Experts in product stewardship for plastic items and other materials convened in Montreal last week to review the opportunities and challenges confronting current materials recovery initiatives.
The attendees at the Conference on Canadian Stewardship were provided both sobering and optimistic assessments of changes in how makers of packaging and products are involved in recovering obsolete items, such as electronics, paint, motor oil and recyclables collected from residents.
Numerous extended producer responsibility (EPR) programs target plastics, including packaging recovered through curbside collection, agricultural plastics and e-plastics.
A status report
More than 120 EPR programs are operating in Canada today.
Geoff Love and Christina Seidel from the consulting firm EPR Canada surveyed the environment ministers from every province to assess the current level of EPR activities across the country.
The research findings show EPR is fully institutionalized in Canada. The results also show new concepts are being discussed within EPR programs, such as zero waste, the circular economy and climate-change actions, and with links to these notions being sought by some provincial EPR systems. The researchers also suggest opportunities now exist to expand EPR to include textiles, ozone-depleting substances and white goods (Quebec has added appliances to its EPR-program list).
“We see lots of opportunity and the time is now to move forward,” said Love.
One critical issue involves competition. The typical Canadian EPR program has only one producer responsibility organization (PRO) for a specific product in a specific province. Some critics say this monopoly may stifle innovation. In Europe, numerous EPR efforts provide for competition. For example, the EPR system for curbside recycling in Germany involves 10 separate PROs.
Survey results offer a sobering viewpoint
Because the conference organizers wanted to offer an assessment of current views toward EPR, they contracted with Rob Hutton from Innovative Research Group to survey key stakeholders in the numerous Canadian stewardship systems. This included seeking input from product makers, packagers, provincial and local governments, recycling collectors, processors and more.
The research results offer a straightforward assessment of EPR efforts, thus showing the inherent limitations and opportunities of such systems. The top-line observations were that EPR is a thing in progress – it has not yet been a failure nor a success. For many, EPR is principally a funding mechanism acting like a tax. The respondents noted EPR is really only about recycling, and not about waste avoidance and reuse. The principal limitations for EPR are governance and governmental policy, they said. Finally, EPR lacks a linkage to consumer behavior, and the stakeholders feel weak regulation and uneven enforcement are significant barriers.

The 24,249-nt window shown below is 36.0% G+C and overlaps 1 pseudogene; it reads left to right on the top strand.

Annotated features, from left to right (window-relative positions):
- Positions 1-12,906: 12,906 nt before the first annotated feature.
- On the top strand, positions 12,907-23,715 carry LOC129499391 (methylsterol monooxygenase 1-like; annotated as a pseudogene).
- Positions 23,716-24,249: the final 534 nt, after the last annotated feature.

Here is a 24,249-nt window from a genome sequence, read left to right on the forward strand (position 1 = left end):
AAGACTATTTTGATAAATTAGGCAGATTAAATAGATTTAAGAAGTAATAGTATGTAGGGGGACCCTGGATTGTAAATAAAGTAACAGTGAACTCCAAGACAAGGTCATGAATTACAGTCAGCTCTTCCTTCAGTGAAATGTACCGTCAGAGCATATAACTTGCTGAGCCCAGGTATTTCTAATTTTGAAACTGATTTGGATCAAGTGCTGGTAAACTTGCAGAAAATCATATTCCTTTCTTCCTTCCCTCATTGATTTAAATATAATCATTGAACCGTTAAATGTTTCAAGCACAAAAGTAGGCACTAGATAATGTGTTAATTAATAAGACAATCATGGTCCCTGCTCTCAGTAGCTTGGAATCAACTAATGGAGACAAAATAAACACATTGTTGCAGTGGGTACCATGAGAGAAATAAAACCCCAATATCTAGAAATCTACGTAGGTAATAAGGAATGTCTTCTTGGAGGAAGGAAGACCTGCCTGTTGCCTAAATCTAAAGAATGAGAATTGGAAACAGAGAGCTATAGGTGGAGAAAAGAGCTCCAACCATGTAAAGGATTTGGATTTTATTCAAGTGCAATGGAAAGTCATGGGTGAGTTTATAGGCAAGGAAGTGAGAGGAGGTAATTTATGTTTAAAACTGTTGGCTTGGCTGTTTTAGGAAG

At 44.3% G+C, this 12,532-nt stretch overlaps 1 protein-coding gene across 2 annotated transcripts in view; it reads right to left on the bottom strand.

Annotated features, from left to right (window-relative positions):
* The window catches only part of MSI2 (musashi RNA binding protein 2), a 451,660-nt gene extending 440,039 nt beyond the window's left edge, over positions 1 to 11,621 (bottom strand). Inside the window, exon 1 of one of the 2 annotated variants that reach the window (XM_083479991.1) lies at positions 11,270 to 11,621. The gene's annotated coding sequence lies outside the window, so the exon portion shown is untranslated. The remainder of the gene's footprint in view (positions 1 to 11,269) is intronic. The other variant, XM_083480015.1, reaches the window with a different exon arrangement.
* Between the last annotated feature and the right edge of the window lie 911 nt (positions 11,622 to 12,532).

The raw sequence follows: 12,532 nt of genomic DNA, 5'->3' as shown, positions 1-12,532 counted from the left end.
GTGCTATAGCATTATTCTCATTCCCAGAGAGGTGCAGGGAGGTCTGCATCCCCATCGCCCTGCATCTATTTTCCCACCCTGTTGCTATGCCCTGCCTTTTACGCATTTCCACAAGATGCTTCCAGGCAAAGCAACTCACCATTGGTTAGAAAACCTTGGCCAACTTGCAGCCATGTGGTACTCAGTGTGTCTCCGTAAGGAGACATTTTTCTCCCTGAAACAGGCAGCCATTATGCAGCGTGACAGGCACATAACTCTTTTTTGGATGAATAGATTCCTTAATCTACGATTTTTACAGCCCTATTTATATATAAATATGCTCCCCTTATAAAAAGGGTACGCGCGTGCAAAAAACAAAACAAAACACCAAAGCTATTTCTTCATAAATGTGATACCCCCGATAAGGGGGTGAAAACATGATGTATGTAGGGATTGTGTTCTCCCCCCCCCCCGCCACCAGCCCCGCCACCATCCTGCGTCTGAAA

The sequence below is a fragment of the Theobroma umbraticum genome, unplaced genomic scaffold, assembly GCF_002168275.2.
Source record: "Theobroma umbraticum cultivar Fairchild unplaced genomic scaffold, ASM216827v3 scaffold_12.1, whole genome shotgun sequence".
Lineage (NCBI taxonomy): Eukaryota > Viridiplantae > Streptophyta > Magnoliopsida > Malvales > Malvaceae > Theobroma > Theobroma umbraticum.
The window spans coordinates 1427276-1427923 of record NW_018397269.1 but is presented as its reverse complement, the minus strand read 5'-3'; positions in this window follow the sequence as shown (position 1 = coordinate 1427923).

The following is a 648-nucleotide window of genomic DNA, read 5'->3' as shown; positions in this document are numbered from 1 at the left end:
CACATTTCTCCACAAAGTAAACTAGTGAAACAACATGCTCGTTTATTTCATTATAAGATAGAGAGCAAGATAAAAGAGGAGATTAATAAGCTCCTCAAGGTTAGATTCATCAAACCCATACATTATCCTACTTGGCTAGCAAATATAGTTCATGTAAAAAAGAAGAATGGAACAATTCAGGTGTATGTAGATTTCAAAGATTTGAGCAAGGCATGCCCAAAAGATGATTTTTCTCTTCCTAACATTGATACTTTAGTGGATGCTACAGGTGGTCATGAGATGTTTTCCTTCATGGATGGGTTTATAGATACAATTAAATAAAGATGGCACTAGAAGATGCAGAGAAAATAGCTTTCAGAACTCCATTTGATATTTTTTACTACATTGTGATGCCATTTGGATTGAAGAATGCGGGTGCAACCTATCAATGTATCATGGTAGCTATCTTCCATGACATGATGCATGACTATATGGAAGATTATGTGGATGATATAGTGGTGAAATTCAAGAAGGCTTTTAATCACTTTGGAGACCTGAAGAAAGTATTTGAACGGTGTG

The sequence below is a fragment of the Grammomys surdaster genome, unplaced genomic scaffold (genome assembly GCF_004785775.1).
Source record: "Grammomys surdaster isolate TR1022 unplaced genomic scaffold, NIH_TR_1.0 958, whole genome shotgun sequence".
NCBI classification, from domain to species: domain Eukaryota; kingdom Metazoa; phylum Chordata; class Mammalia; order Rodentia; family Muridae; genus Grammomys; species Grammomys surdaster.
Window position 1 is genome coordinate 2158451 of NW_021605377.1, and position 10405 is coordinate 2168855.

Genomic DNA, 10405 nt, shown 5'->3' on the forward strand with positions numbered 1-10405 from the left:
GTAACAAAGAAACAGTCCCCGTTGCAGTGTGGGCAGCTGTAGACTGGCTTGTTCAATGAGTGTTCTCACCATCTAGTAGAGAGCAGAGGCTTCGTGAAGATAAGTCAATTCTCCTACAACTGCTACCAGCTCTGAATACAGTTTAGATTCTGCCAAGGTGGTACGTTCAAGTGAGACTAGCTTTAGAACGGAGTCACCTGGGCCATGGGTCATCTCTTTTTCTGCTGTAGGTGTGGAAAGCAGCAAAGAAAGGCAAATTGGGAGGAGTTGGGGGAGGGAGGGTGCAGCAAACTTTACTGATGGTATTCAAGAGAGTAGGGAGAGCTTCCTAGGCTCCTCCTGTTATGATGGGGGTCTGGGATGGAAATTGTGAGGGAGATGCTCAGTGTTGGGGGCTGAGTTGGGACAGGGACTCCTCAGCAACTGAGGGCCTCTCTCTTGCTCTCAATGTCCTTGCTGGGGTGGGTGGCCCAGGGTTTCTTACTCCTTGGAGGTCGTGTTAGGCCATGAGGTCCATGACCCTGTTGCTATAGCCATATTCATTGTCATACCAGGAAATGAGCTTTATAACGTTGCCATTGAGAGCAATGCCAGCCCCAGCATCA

Survey respondents pointed out other issues. Among the remarks were:
- EPR is an interim model.
- Governments don’t want to do EPR, they just want to have stewards fund the programs.
- There’s a lack of landfill bans and of fining bad EPR actors.
- The governance of PROs need to add supply-chain parties, such as retailers, logistics suppliers, etc. Stakeholders feel PROs are governed well but the governance model relies solely on funders, and thus may lack the important knowledge of others, such as retailers, academics, outside experts, recycling processors and end users, etc.
Finally, respondents pointed to the need for program harmonization, including North American and global harmonization (the research showed wide support among industry of administrative harmonization across Canada). But several provincial government leaders suggested harmonization is not a high priority. Bob McDonald from the British Columbia Ministry of the Environment said provincial governments “are all little kingdoms.” He noted that in terms of harmonization, “there are different drivers” between provinces in why they chose current EPR strategies.
Glenda Gies, who heads Ontario’s new EPR regulatory authority, suggested “there’s dialogue among the provinces” and “harmonization is always considered” as new regulations are written, but as Dominique Potelle from Quebec’s EPR authority noted, “we have different challenges.”
EPR and the circular economy
The European Commission’s push toward a circular economy is being discussed widely in Canada and how EPR might fit in such an economy is receiving attention.
Michiel De Smet from the Ellen MacArthur Foundation in the U.K. pointed out how EPR systems will need to expand their scope within a circular economy. He told conference attendees “the current system is broken. We need to work on the upstream design as well as the downstream sorting and recycling.”
Joachim Quoden from EXPRA, the Belgian EPR agency, agrees with De Smet. He noted the European Commission sees EPR as “a pillar of the circular economy” but the new recovery goals are a problem. “I cannot see how some countries will make these targets in seven or eight years.”
For example, some want to move the plastic recycling target to 55 percent by 2025.
Quoden says the move to a circular economy involves far more than recycling. “The idea of banning some items is an extremely difficult topic,” he said. But such legislation will come if industry does not move.”
“The Parliament is strong,” he said.
For example, the consideration of deposits on plastic cups and fast-food packaging may be forthcoming.
More stories about EPR/stewardship
- What’s the right role for chemical recycling?
- What are current policy priorities at national and state levels?
- In My Opinion: EPR takeaways from OECD meeting